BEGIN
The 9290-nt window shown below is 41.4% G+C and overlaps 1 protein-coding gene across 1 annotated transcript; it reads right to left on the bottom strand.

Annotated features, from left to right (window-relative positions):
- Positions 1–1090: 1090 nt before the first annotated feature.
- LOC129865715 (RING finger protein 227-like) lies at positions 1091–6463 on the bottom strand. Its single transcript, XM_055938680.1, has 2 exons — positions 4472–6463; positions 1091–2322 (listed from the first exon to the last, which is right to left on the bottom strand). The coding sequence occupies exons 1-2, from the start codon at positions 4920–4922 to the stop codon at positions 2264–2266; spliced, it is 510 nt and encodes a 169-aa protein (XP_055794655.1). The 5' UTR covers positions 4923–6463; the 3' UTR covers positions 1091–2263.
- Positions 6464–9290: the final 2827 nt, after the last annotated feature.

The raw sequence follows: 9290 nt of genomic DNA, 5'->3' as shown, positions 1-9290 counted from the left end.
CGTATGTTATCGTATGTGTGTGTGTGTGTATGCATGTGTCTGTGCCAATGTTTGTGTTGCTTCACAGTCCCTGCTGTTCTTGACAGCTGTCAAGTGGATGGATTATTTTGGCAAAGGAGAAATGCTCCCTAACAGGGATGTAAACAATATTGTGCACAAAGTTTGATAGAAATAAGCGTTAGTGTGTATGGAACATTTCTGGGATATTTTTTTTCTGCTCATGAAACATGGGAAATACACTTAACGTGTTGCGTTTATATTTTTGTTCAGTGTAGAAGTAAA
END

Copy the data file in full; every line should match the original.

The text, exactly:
The 9290-nt window shown below is 41.4% G+C and overlaps 1 protein-coding gene across 1 annotated transcript; it reads right to left on the bottom strand.

Annotated features, from left to right (window-relative positions):
- Positions 1–1090: 1090 nt before the first annotated feature.
- LOC129865715 (RING finger protein 227-like) lies at positions 1091–6463 on the bottom strand. Its single transcript, XM_055938680.1, has 2 exons — positions 4472–6463; positions 1091–2322 (listed from the first exon to the last, which is right to left on the bottom strand). The coding sequence occupies exons 1-2, from the start codon at positions 4920–4922 to the stop codon at positions 2264–2266; spliced, it is 510 nt and encodes a 169-aa protein (XP_055794655.1). The 5' UTR covers positions 4923–6463; the 3' UTR covers positions 1091–2263.
- Positions 6464–9290: the final 2827 nt, after the last annotated feature.

The raw sequence follows: 9290 nt of genomic DNA, 5'->3' as shown, positions 1-9290 counted from the left end.
CGTATGTTATCGTATGTGTGTGTGTGTGTATGCATGTGTCTGTGCCAATGTTTGTGTTGCTTCACAGTCCCTGCTGTTCTTGACAGCTGTCAAGTGGATGGATTATTTTGGCAAAGGAGAAATGCTCCCTAACAGGGATGTAAACAATATTGTGCACAAAGTTTGATAGAAATAAGCGTTAGTGTGTATGGAACATTTCTGGGATATTTTTTTTCTGCTCATGAAACATGGGAAATACACTTAACGTGTTGCGTTTATATTTTTGTTCAGTGTAGAAGTAAA